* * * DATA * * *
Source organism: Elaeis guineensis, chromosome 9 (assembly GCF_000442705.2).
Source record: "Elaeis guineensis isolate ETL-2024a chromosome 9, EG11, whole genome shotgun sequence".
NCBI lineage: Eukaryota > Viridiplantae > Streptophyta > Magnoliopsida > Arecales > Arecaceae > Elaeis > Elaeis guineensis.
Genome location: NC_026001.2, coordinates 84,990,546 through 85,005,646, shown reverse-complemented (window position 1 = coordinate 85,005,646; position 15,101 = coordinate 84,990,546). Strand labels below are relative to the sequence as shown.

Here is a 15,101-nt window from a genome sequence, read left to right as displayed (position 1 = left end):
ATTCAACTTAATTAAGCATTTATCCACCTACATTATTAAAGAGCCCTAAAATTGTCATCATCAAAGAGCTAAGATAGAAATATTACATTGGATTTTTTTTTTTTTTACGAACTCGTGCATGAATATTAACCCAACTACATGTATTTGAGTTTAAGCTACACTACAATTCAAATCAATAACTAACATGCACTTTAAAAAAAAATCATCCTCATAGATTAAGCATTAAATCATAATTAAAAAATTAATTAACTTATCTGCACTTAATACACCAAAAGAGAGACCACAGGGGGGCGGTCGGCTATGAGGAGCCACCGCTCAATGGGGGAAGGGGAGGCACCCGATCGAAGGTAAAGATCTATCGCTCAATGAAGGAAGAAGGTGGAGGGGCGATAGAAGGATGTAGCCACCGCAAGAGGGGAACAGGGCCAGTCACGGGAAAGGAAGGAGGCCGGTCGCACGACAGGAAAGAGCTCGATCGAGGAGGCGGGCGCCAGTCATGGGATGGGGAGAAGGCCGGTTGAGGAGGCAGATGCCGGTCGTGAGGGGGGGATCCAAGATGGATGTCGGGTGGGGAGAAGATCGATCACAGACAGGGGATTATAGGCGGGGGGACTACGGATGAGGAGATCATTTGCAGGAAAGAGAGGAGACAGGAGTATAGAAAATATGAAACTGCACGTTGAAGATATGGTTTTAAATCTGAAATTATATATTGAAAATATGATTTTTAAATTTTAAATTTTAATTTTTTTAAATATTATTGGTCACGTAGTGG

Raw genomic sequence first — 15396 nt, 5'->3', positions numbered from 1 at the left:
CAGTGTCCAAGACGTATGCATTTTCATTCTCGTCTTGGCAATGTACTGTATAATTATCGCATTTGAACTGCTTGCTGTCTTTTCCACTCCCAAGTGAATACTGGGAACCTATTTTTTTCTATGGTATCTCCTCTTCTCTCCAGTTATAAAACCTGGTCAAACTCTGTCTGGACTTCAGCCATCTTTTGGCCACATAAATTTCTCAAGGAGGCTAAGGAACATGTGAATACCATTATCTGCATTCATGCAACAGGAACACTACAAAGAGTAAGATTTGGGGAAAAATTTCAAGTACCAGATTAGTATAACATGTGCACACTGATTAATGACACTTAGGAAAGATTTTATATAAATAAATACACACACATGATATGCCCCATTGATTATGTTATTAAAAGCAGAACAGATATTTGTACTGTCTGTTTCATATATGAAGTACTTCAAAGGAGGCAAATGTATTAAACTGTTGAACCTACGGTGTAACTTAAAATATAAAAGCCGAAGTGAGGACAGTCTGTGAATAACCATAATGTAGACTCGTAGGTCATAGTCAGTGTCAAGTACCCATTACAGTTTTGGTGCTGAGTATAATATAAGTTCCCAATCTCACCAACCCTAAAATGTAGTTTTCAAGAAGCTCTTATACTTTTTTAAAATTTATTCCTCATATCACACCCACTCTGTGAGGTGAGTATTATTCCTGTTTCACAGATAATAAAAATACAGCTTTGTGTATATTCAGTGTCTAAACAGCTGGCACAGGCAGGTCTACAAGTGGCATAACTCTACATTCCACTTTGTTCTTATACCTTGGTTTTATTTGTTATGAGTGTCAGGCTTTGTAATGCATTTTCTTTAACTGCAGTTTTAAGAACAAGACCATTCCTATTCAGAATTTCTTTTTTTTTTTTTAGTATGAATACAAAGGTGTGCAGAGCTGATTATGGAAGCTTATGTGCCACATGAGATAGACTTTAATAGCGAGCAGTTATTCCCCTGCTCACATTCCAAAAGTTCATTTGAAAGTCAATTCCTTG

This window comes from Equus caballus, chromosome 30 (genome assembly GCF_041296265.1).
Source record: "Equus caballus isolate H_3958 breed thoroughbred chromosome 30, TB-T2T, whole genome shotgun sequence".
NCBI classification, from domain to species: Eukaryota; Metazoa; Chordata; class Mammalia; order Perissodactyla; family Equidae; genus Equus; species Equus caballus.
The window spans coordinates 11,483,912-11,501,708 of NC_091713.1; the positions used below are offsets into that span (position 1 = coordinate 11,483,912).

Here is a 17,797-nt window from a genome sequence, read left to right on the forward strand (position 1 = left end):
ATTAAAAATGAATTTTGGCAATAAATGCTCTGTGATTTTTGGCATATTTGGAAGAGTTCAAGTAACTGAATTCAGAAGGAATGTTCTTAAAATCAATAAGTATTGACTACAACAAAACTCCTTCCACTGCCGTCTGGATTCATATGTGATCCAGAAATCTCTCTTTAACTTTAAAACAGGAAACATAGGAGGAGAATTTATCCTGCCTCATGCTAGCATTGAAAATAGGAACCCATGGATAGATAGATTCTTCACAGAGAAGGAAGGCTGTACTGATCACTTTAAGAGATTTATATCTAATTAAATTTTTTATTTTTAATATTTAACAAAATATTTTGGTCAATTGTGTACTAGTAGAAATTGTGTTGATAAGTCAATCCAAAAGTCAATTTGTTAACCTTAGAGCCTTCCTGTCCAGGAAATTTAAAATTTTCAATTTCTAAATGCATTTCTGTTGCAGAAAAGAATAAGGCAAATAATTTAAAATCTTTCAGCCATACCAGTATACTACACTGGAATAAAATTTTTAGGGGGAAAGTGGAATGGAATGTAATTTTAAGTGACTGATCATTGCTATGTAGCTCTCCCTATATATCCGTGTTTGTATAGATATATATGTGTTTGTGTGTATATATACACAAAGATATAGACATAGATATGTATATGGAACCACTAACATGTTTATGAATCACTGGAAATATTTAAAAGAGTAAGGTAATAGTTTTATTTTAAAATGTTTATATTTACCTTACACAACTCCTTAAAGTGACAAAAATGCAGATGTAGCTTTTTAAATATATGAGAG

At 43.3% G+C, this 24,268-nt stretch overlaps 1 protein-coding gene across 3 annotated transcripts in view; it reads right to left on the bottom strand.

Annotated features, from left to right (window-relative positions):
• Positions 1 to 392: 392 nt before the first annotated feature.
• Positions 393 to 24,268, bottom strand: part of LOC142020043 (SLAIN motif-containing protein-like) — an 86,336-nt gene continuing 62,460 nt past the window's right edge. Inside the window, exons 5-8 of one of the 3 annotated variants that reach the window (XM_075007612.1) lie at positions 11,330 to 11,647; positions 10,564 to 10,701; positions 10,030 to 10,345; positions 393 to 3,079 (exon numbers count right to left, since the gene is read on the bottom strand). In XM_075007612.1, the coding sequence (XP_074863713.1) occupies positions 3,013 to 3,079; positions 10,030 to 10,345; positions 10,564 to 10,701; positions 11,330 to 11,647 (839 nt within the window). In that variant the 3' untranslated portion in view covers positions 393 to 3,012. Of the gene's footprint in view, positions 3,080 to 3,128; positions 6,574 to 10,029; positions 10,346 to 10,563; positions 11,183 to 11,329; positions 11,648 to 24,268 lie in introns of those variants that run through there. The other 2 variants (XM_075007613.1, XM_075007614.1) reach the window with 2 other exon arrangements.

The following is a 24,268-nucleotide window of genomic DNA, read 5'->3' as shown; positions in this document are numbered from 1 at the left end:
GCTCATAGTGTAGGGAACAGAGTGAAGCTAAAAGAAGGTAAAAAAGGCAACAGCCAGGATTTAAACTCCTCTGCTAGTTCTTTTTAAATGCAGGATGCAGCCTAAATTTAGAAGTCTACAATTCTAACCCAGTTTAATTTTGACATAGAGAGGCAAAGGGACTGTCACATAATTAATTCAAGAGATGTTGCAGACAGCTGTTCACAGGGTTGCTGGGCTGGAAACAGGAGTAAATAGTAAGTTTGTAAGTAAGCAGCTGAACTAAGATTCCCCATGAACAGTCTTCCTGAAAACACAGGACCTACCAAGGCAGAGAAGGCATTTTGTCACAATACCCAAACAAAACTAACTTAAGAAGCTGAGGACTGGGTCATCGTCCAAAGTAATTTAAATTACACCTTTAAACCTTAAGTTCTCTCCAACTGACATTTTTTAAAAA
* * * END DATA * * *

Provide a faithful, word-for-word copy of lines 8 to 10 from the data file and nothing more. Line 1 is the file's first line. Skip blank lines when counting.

CAGTGTCCAAGACGTATGCATTTTCATTCTCGTCTTGGCAATGTACTGTATAATTATCGCATTTGAACTGCTTGCTGTCTTTTCCACTCCCAAGTGAATACTGGGAACCTATTTTTTTCTATGGTATCTCCTCTTCTCTCCAGTTATAAAACCTGGTCAAACTCTGTCTGGACTTCAGCCATCTTTTGGCCACATAAATTTCTCAAGGAGGCTAAGGAACATGTGAATACCATTATCTGCATTCATGCAACAGGAACACTACAAAGAGTAAGATTTGGGGAAAAATTTCAAGTACCAGATTAGTATAACATGTGCACACTGATTAATGACACTTAGGAAAGATTTTATATAAATAAATACACACACATGATATGCCCCATTGATTATGTTATTAAAAGCAGAACAGATATTTGTACTGTCTGTTTCATATATGAAGTACTTCAAAGGAGGCAAATGTATTAAACTGTTGAACCTACGGTGTAACTTAAAATATAAAAGCCGAAGTGAGGACAGTCTGTGAATAACCATAATGTAGACTCGTAGGTCATAGTCAGTGTCAAGTACCCATTACAGTTTTGGTGCTGAGTATAATATAAGTTCCCAATCTCACCAACCCTAAAATGTAGTTTTCAAGAAGCTCTTATACTTTTTTAAAATTTATTCCTCATATCACACCCACTCTGTGAGGTGAGTATTATTCCTGTTTCACAGATAATAAAAATACAGCTTTGTGTATATTCAGTGTCTAAACAGCTGGCACAGGCAGGTCTACAAGTGGCATAACTCTACATTCCACTTTGTTCTTATACCTTGGTTTTATTTGTTATGAGTGTCAGGCTTTGTAATGCATTTTCTTTAACTGCAGTTTTAAGAACAAGACCATTCCTATTCAGAATTTCTTTTTTTTTTTTTAGTATGAATACAAAGGTGTGCAGAGCTGATTATGGAAGCTTATGTGCCACATGAGATAGACTTTAATAGCGAGCAGTTATTCCCCTGCTCACATTCCAAAAGTTCATTTGAAAGTCAATTCCTTG

This window comes from Equus caballus, chromosome 30 (genome assembly GCF_041296265.1).
Source record: "Equus caballus isolate H_3958 breed thoroughbred chromosome 30, TB-T2T, whole genome shotgun sequence".